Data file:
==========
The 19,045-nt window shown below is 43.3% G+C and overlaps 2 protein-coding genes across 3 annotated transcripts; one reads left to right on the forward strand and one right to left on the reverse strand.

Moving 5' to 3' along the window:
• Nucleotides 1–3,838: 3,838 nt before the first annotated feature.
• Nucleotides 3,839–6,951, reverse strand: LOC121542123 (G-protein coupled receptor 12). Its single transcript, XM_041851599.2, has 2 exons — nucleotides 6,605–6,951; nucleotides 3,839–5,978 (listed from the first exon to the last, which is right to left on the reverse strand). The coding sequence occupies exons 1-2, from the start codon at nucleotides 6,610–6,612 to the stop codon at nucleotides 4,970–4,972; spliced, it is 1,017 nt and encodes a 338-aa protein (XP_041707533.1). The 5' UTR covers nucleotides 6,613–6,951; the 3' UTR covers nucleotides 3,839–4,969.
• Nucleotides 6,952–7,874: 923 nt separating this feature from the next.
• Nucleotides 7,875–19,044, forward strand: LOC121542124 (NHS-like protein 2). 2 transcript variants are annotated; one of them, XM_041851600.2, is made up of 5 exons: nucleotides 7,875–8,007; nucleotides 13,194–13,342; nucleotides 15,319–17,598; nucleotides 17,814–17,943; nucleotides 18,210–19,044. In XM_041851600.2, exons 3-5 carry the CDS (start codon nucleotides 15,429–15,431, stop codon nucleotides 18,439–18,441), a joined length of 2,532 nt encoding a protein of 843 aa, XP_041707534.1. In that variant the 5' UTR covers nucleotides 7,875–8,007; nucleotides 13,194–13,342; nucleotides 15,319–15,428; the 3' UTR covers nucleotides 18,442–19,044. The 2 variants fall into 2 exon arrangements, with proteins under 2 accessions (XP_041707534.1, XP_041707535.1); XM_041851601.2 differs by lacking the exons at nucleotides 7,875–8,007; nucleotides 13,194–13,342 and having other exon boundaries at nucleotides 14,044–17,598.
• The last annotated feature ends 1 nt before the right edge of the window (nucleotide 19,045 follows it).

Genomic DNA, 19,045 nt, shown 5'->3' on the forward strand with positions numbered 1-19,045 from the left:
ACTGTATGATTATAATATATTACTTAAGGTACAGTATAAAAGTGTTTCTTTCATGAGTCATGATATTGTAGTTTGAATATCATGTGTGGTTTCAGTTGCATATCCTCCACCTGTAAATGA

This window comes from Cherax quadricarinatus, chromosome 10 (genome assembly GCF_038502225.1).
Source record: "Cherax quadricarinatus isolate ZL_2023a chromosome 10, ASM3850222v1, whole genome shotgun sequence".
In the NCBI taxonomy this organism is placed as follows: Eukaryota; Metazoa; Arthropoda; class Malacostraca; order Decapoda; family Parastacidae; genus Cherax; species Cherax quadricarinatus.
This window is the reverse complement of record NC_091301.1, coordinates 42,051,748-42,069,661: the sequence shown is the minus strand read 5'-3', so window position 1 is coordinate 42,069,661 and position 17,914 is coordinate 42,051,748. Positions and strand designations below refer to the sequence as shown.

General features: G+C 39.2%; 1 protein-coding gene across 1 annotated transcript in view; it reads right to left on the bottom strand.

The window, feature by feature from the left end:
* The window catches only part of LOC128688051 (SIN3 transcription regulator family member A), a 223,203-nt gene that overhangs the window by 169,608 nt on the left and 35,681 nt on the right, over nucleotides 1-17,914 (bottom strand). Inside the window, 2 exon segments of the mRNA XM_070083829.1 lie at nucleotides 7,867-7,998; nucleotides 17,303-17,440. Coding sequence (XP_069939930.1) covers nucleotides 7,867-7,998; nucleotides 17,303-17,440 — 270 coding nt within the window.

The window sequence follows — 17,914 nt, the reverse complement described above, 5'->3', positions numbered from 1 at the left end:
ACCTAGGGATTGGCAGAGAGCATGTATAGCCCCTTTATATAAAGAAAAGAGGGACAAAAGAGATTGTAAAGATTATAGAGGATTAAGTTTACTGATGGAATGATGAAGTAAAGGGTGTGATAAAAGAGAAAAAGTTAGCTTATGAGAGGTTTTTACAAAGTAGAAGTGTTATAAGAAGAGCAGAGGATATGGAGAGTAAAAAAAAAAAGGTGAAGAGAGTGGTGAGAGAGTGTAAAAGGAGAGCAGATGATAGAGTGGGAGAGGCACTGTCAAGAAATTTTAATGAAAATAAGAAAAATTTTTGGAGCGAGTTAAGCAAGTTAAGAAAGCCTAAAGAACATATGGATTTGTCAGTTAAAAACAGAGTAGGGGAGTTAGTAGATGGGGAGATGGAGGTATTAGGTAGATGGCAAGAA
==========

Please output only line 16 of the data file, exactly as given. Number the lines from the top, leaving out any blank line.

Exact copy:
* The window catches only part of LOC128688051 (SIN3 transcription regulator family member A), a 223,203-nt gene that overhangs the window by 169,608 nt on the left and 35,681 nt on the right, over nucleotides 1-17,914 (bottom strand). Inside the window, 2 exon segments of the mRNA XM_070083829.1 lie at nucleotides 7,867-7,998; nucleotides 17,303-17,440. Coding sequence (XP_069939930.1) covers nucleotides 7,867-7,998; nucleotides 17,303-17,440 — 270 coding nt within the window.